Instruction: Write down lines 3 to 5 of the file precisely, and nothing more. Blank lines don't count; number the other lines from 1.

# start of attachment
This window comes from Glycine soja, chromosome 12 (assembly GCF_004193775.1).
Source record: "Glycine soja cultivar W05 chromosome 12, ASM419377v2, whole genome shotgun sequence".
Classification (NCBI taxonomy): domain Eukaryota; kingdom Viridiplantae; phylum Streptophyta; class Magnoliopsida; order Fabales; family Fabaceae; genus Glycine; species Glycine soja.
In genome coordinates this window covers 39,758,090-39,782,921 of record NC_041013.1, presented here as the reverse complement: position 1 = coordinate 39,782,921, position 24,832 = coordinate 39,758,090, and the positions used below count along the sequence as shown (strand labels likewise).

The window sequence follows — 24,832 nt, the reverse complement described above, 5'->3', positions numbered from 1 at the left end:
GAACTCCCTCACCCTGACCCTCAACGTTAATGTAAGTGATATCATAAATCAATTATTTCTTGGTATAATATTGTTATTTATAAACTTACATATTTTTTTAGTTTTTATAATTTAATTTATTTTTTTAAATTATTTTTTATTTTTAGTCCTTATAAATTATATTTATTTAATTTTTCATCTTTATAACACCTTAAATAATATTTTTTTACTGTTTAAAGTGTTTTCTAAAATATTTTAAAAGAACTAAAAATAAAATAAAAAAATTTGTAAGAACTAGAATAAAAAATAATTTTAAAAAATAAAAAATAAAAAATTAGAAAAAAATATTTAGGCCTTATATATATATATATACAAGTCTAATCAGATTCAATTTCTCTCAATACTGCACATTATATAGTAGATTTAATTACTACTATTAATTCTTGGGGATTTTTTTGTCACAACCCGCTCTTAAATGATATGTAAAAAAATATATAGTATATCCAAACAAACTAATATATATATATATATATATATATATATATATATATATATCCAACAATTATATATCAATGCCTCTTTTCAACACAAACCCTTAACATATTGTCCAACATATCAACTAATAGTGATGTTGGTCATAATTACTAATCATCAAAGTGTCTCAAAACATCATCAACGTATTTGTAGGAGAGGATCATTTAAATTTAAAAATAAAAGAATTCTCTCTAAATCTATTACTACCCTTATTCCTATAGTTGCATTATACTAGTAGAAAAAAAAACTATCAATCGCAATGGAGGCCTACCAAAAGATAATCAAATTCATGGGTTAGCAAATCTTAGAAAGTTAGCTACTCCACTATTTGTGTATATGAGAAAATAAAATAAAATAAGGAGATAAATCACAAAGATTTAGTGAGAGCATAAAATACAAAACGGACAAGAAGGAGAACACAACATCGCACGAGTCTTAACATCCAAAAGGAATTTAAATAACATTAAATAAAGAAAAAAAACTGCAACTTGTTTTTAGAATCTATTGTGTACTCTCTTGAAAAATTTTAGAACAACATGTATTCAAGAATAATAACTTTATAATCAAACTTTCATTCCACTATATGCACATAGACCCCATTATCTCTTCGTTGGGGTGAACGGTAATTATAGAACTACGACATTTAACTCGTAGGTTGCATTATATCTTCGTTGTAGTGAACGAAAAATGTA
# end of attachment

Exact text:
Classification (NCBI taxonomy): domain Eukaryota; kingdom Viridiplantae; phylum Streptophyta; class Magnoliopsida; order Fabales; family Fabaceae; genus Glycine; species Glycine soja.
In genome coordinates this window covers 39,758,090-39,782,921 of record NC_041013.1, presented here as the reverse complement: position 1 = coordinate 39,782,921, position 24,832 = coordinate 39,758,090, and the positions used below count along the sequence as shown (strand labels likewise).

The window sequence follows — 24,832 nt, the reverse complement described above, 5'->3', positions numbered from 1 at the left end: